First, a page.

The Levriero (Greyhound) was started in late 1938 by Luigi Queirolo and Ing. Recanatini as a wooden twin-engined four-seats small tourism aircraft which soon evolved into a potential military fast liaison and unarmed reconnaissance aircraft for use in the Italian African colonies. The construction of the prototype began in 1940 at the Costruzioni Aeronautiche Taliedo (CAT), a firm specialised in glider construction. Due mainly to business direction changes and the eventual acquisition of the CAT firm by Caproni, the erection of the prototype proceeded both painfully slow and intermittently; the Italian Armistice arrived with no first flight in sight.
In fact, the Levriero had to wait until Oct. 1947 for its air baptism. The flight tests proved its good, even outstanding qualities. A serie of twenty-five was envisaged and the aircraft appeared at some airshows to created interest. It even won a prize at Milan the year of its first flight. Unfortunately, all that hopes came to nothing because it could not compite with the cheap war-surplus aircraft. The aircraft ended its days rotting at the Linate airport.
Powered by a pair of sleek Alfa Romeo 111-1 C.22, this svelte “velivolo’s” fin and wing surfaces reminds me those of the early Heinkel He 111s.
The Ca 134 two-seat biplane conceived by CapronI in 1936 to cover a Regia Aeronautica “strategic reconnaissance” requirement. Quite orthodox in design, the Ca.134 had nevertheless a strange biplane tail with endplate fins and rudders: a feature chosen to give the gunner a fairly unobstructed rear field of fire. Of classic Italian mixed-construction, this biplane was powered by a potent but heavy 900hp Isotta-Fraschini Asso XI R.CAO.
Displaying a fast pace of design and construction, the first prototype maiden flight took place in Jan. 1937. Soon followed by a second example, the Ca.134 didn’t convince the Italian authorities though. No production was undertaken.
It certainly had allure. Just like its quite related, and also unlucky, little boy.
The interwar Italian “Jumbo” as seen by Futurism artist Tato (Guglielmo Sansoni), 1934.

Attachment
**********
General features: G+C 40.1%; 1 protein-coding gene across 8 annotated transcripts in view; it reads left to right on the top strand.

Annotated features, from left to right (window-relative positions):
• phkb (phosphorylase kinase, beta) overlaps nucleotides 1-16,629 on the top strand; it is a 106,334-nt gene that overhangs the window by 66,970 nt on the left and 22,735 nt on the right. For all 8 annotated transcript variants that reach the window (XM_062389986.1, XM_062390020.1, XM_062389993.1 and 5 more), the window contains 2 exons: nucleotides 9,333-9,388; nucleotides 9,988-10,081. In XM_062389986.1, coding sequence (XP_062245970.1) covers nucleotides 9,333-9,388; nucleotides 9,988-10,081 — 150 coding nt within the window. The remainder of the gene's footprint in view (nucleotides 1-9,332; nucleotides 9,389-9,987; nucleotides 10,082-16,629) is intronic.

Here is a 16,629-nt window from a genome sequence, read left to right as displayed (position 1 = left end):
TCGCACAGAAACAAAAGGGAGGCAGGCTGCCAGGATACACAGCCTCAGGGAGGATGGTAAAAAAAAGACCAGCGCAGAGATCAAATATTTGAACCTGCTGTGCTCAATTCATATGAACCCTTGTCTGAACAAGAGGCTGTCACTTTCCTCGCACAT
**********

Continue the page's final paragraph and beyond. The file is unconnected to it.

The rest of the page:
I don’t care, I always go up, sort of.
The original Ba.27 was a mixed-construction (metal fuselage-wooden wings) fighter monoplane design tested unsuccessfully by the Regia Aeronautica (RA) in 1933. Despite the poor showing of the two prototype produced Breda persevered with the basic configuration, but for their next try they undertook whole redesign of the aircraft, mainly structurally. The resulting Be.27M (M from Metallico) had a smother non-corrugated fuselage, better cockpit design and new metal wings instead of the previous wooden ones. The RA tested the “Metallico” in 1934, but proved to be not good enough for them. Breda, undeterred, tried the international market, but only China saw interest. Less than a dozen were received and they fought in the continuous war against the Japanese.
This “Metallico” looks a bit uninterested in the fate of that pair of Mitsubishi Ki-30s. Pretty neat artwork on the box cover of AZ Model 1/72 scale model. The similarities with its American lookalike are bloody evident.
Magnificent FIAT poster proclaiming “Velocita” (Speed) as an achievement of the Italian Fascism. Well, not a 100%.
That FIAT didn’t need wings, it seems.
Happy enough with their Re.2001 Falci, the Regia Aeronautica found nevertheless that the difficulty to obtaining the hard-to-get Daimler-Benz DB601 (Monsoni) engines curtailed its deliveries. To solve the dilemma they decided to retrace their paces. With the Re.2002 the Reggiane people took back the basic Re.2000 fuselage, matted it with a wing with fuel tanks modifications introduced in the Re.2001 and reverted to an indigenous radial engine, the 1,175hp Piaggio P.XIX RC 45.
First flown in early 1942, the Ariete (Ram) proved to be worthy enough, but its engine left a lot to be desired in reliability. Improved somehow during its service these fighters were employed by the Italian mainly as assault aircraft due mainly to it questionable engine. More than two hundred were produced.
The only other operator of the Re.2002 was the German Luftwaffe. The Germans placed a huge order and they even found this sturdy fighter worth further development; the BMW 801 was envisaged as the power plant. The Italian Armistice put an end to all those dreams. Anyway, the Germans got their hands in around sixty Arieti. The Luftwaffe employed them in their anti-partisan war against the French resistance. One of the only two surviving Arieti is this lovely example, sadly incomplete, superbly preserved at the Musée de la Résistance et de la Déportation of Limoges.
Photo: Vicent Schrive.
The original AM.3 was a single-engine two-seat light STOL utility aircraft created by the Italian manufacturer Aermacchi together with Aerfer employing the know-how acquired with the Lockheed- Aermacchi AL.60. It was produced in response to an Italian Army requirement for a Cessna L-19 replacement. First flown in the Spring of 1967, the prototype showed promised but soon became orphan when Italian Army decided to order the SIAI-Marchetti SM.1019 instead. Its development was continued privately anyway. That stubbornness paid in the end when the AM.3 attracted the interest of the South African AF. Forty of the customised AM.3CM Bosbok model served operational with them from 1973 until 1992.
Nothing out of the ordinary in this no-nonsense workhorse, yet it always strikes a chord in me. By chance it was one of the first aircraft I read about when I was a kid.